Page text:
Published Date: Apr 16, 2014
Auction for 3G/4G Demand already greater than available spectrum: PTA chief
The non-participation of new international telecom entrants would have
no negative impact on the 3G/4G spectrum auction as the demand is
already greater than the available spectrum, said Dr Syed Ismail Shah,
Chairman, Pakistan Telecommunication Authority (PTA).
"The Authority has received expressions of interest for 3G/4G
spectrum auction which would be held on April 23," said PTA Chairman
while addressing the 58th meeting of SDPI’s Study Group on Information
Technology and Telecommunications "After 3/4G Spectrum Auctions – What
Next?" here on Tuesday. PTA Chairman further said that no new telecom
operator submitted bids for participating in the auction; however it
would not affect the auction process.
While there is a need for a comprehensive policy in this area,
there is no harm in advancement of technology, said Shah, adding that
PTA is in the process of coming up with a plan for the telecom sector,
in consultation with all the stakeholders, including industry’s
representatives. The participants of the meeting agreed that in a bid to
make full use of dramatically faster and widely available mobile
broadband internet benefits through 3G/4G auctions, the government needs
to immediately start working on a plan to maximise the benefits of
broadband internet across the socio-economic divide.
While chairing the proceedings of the session, Dr Ijaz Shafi
Gillani, Chairman, Gallup Pakistan, highlighted that such platforms are
important in bringing together experts from various fields and
deliberate over matters of public interest. He added that Pakistan was
able to access internet prior to other countries in the region.
Dr Aamir Matin, an IT industry professional, drew a comparison
between the motorway and the information highway, explaining that the
long-term benefits of motorways include reducing pressure on the large
cities by opening up industrial zones and employment opportunities in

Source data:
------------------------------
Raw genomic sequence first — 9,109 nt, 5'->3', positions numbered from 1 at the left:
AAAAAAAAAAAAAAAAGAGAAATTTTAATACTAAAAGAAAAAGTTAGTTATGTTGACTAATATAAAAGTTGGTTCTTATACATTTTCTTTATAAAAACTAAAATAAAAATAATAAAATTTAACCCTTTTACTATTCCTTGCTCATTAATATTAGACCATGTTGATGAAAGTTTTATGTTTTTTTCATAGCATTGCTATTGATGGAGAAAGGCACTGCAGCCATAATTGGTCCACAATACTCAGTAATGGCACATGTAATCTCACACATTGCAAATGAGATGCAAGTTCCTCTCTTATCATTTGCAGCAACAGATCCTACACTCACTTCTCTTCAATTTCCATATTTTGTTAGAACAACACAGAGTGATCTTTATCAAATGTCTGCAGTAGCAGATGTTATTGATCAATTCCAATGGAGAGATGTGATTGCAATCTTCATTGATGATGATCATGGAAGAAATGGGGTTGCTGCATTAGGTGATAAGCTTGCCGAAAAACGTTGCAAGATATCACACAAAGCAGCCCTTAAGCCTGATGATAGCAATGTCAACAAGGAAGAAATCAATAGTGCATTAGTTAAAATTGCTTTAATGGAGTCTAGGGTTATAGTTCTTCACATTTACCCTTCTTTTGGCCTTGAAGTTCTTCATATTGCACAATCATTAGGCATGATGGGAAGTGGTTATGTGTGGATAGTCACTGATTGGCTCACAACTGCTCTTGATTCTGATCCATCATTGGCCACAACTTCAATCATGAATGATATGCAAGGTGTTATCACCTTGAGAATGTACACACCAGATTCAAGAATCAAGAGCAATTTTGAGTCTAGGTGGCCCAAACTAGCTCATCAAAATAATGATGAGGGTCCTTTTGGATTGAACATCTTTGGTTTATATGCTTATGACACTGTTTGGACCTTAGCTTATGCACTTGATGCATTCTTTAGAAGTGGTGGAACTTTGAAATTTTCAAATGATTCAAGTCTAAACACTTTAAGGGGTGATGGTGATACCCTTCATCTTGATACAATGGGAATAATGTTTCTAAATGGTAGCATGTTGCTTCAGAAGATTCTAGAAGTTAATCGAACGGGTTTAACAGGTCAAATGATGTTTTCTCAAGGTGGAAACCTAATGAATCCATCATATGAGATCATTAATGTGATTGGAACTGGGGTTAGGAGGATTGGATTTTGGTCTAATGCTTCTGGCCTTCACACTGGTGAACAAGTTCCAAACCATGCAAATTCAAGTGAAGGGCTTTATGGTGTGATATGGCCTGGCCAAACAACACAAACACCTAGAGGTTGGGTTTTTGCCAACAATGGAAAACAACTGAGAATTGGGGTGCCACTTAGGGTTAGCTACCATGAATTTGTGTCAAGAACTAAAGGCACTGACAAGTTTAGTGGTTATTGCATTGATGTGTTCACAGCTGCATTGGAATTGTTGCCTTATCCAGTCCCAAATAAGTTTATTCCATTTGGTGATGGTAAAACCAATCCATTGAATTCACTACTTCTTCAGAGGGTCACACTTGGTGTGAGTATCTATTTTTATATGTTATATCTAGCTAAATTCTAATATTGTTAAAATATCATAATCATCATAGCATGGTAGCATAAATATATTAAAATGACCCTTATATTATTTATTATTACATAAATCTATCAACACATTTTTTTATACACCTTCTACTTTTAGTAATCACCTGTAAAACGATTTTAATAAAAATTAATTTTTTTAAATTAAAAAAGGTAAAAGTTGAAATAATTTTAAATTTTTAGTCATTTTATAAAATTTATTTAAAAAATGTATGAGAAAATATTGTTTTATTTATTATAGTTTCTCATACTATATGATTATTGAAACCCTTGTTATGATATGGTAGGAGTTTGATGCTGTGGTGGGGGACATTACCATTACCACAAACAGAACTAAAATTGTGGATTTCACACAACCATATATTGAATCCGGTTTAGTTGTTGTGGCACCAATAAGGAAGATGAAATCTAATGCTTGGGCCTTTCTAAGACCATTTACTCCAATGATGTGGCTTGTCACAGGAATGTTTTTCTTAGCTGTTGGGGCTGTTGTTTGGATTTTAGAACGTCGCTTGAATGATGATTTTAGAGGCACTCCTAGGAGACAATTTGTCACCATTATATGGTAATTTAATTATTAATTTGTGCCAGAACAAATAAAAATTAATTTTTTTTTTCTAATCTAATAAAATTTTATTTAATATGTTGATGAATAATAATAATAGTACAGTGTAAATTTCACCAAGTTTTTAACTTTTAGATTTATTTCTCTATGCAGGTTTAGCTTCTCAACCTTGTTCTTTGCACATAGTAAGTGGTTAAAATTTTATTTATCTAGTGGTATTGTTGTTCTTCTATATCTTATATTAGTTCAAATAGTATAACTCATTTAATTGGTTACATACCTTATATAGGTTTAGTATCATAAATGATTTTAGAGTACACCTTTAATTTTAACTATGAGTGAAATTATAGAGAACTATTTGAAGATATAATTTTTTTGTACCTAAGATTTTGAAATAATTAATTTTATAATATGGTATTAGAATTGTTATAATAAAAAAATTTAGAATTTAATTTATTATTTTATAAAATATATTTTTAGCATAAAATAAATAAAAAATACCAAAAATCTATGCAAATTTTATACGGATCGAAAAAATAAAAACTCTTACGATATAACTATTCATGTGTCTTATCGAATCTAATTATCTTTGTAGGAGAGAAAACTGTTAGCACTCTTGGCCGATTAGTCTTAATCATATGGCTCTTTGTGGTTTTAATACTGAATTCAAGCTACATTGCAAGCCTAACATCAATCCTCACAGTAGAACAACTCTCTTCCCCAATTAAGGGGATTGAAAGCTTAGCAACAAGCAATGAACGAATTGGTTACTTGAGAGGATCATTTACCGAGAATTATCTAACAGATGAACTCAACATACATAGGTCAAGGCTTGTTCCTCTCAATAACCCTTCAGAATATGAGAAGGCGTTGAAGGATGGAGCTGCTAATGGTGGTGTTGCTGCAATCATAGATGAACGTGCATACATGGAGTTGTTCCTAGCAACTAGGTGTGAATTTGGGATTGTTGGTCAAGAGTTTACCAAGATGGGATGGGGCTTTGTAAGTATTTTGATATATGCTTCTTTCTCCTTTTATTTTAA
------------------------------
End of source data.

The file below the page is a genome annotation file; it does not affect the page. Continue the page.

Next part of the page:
newer/smaller towns along the motorways. Reducing the time required for
agricultural produce to reach markets is another important factor.
However, in the case of Pakistan, the long-term benefits of the
Islamabad-Lahore Motorway are still to be fully realised due to a lack
of a comprehensive plan. On a similar note, with examples, he explained
the benefits of e-Services that could accrue from a faster internet,
once the 3G/4G networks are rolled-out. But the full potential will
remain unutilised unless a proper plan is prepared and implemented.
Parvez Iftikhar, an international consultant on ICT and former
CEO Universal Service Fund, laid out a strategy to implement a broadband
plan that would allow e-services in the areas of education, governance,
health, agriculture/livestock, etc to be delivered at citizens’
doorstep. He explained that these are much bigger tasks than the mere
provision of broadband, as the governments themselves will have to
become the biggest users of broadband, which will mean a gradual
re-engineering of governments’ own processes as well. He suggested that
apart from the Universal Services Fund and ICT R&D Fund, national
and provincial government budgets need to be used for funding, in
addition to investments from the private sector.
The meeting recommended that following a comprehensive plan, a
broadband eco-system needs to be built, which includes development of
relevant content in regional languages, rolling out e-Services, raising
awareness among citizens through targeted promotions, capacity-building
of public officials and general public towards ICT, and adoption of
ICT-enabled services through shared access points. It was further
suggested that the Ministry of Information Technology needs to take a
lead in co-ordinating the national broadband plan, taking along the
provincial governments and relevant federal ministries.